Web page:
A response to the lesbian-devotee-Internet-pictures letter by GIMP. Dan, you hit the spot with DTMFA. I am a female devotee, and am predominantly attracted to men with disabilities. I am heartbroken by stories like these—especially when it comes from a person who had their reservations about dating devotees in the first place. I always hope to meet people with disabilities who are wary of devotees so they can ask me questions, share their fears or doubts and hear me out, because I am a respectful, honest human being who respects my partners. I would never post pictures of any partner online without their consent. (I would also tell my partner before nine months had gone by about my particular attraction too, but thats another issue.) That is absolutely unforgivable behavior. There are good devotees out there but GIMP has probably been scared off devotees for good. Whoever GIMP decides to date next, she should find a partner who respects her privacy and her humanity and who doesn't treat her body like an object or a novelty.—Disgusted By Bad Apples


I am a straight female devotee who is happily married to a great guy who is also an amputee. He is aware of my attraction and enjoys the benefits he gets because of it. We have a very typical life together. I just wanted to say that what this devotee did to her girlfriend is inexcusable and completely inappropriate. While this type of behavior happens, not all devotees are like this. Devotees get a bad reputation because of bad apples like this woman. It doesn't help that stories like these are the ones that get published and put out for the public to see. It gives perpetuates the inaccuracy that all devotees are like this. I know many devotees, both male and female who would never steal and post pictures or other inappropriate things. These same devotees constantly fight to improve the reputation of devotees. It is very frustrating. I have never thought about taking pictures of my husband and posting them on picture sharing sites for other devotees to see and get off of. In fact I keep an eye on those sites and look for pictures of him and others we know that have been stolen without the persons permission. It would be nice if you shared this side of devotees on your site as well so people don't assume all devotees are like this.—E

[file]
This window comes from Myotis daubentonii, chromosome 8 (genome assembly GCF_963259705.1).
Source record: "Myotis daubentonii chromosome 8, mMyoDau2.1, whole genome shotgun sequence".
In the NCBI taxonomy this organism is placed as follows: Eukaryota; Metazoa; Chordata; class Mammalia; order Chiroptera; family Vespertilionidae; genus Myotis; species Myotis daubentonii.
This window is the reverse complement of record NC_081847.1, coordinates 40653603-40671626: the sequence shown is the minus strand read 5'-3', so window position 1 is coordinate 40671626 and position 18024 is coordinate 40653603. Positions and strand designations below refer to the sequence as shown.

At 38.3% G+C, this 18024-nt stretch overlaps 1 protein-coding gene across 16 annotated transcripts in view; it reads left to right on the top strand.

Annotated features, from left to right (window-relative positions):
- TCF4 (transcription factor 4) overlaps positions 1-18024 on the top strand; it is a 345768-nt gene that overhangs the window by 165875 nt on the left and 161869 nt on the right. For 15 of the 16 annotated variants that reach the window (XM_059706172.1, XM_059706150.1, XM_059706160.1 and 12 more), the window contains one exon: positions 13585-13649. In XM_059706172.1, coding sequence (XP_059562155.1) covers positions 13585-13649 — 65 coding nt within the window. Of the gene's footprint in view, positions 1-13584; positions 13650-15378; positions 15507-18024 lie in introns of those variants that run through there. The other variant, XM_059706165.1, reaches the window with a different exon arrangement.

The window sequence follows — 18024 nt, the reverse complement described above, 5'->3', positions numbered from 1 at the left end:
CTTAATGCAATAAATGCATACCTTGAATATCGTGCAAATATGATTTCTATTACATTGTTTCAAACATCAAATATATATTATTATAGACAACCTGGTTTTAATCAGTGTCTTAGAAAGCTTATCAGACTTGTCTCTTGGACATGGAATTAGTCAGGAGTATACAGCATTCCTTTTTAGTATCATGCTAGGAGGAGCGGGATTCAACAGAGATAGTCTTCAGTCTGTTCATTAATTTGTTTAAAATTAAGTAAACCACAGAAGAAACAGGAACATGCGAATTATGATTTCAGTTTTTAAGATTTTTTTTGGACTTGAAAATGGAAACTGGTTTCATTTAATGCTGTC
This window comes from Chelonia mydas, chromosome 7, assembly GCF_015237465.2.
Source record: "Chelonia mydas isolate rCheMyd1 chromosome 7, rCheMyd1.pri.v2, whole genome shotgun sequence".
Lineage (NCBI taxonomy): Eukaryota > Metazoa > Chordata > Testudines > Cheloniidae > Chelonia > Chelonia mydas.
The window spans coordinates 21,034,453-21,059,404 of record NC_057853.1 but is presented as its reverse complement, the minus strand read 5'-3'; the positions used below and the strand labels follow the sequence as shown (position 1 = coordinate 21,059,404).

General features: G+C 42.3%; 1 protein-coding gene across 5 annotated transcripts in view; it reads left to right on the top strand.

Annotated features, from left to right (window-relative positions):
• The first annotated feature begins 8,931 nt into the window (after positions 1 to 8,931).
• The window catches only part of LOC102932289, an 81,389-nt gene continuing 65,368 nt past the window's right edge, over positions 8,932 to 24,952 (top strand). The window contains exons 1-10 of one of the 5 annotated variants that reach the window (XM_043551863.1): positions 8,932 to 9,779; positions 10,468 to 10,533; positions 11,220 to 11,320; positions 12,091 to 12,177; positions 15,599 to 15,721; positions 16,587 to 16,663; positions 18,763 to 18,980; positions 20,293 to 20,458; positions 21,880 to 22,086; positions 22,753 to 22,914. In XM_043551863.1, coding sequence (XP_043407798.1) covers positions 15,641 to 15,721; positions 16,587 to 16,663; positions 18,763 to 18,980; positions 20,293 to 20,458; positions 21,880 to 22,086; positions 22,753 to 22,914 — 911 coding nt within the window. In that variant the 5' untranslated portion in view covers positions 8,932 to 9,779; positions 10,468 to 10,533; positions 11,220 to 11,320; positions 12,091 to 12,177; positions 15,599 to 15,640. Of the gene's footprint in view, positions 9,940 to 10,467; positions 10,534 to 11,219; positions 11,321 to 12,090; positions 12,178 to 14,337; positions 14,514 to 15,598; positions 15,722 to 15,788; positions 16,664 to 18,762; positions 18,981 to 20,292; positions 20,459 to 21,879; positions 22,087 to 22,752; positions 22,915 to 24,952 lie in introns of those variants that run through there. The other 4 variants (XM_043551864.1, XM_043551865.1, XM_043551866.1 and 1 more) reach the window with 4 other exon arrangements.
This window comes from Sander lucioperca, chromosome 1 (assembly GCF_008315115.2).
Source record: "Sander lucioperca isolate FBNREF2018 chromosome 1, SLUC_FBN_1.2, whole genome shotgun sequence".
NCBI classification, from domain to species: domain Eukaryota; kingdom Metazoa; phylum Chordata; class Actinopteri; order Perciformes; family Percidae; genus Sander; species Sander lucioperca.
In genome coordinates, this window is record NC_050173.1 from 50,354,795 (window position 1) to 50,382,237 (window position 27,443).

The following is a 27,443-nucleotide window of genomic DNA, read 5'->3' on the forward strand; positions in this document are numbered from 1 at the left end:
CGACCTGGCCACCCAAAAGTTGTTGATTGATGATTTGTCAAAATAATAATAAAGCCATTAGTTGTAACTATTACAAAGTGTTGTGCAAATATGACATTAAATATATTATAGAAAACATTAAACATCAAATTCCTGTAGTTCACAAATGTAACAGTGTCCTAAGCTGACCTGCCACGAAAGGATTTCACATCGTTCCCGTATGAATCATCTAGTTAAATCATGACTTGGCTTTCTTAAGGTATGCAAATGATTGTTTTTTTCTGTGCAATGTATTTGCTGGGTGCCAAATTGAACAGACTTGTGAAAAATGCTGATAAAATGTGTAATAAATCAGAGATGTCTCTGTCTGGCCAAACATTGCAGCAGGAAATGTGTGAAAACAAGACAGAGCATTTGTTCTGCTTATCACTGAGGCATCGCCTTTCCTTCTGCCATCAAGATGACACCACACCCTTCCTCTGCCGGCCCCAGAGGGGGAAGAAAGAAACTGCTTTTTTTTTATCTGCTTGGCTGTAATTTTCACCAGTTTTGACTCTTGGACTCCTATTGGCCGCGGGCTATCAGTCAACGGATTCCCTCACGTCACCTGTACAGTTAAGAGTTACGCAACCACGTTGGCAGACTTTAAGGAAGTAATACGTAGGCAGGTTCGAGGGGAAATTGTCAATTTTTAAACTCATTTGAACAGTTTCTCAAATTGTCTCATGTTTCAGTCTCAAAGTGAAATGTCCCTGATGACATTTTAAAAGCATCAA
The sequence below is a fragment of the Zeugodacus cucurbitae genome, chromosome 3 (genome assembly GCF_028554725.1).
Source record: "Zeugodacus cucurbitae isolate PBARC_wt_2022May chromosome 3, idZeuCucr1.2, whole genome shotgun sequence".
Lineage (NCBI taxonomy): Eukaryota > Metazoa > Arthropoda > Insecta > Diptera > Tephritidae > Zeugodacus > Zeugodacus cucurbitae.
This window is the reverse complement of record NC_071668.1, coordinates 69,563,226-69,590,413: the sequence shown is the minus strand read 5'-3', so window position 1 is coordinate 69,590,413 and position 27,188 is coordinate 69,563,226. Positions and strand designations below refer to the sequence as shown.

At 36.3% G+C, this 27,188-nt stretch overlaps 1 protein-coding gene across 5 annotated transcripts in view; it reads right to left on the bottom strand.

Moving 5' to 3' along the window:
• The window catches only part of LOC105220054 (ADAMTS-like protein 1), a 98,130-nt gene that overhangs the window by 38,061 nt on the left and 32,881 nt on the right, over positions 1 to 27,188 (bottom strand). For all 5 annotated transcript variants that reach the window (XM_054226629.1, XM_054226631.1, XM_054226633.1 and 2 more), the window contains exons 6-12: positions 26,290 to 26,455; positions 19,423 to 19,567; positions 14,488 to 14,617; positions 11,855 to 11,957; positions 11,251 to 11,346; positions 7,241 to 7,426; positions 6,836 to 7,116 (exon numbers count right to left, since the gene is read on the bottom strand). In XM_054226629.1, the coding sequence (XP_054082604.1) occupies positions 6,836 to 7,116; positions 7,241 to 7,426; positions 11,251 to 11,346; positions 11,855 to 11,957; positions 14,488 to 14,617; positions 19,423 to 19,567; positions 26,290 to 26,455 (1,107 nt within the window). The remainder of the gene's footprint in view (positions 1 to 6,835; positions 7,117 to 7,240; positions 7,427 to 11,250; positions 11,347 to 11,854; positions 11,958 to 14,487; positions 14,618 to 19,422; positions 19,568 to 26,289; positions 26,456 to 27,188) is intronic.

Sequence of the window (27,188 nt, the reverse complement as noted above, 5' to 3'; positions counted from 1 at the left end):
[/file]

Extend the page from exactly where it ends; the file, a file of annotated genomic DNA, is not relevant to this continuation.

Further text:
I'm starting to wonder if my deodorant isn't working. Because I'm a bi, disabled woman in her thirties who has never met a devotee to her knowledge. I guess I'm okay with that, in general, but I suppose it's a measure of the complete lack of sexual attention I've gotten overall—I was born with cerebral palsy—that I'm reading this soul-wrenching letter and halfway through I start thinking, "I wish somebody wanted to make me a fetish object." It's like what they say about kids: they'll take negative attention over none at all. Your advice, however, was spot-on: the betrayal here is the real issue.—Good, Gimpy, and Green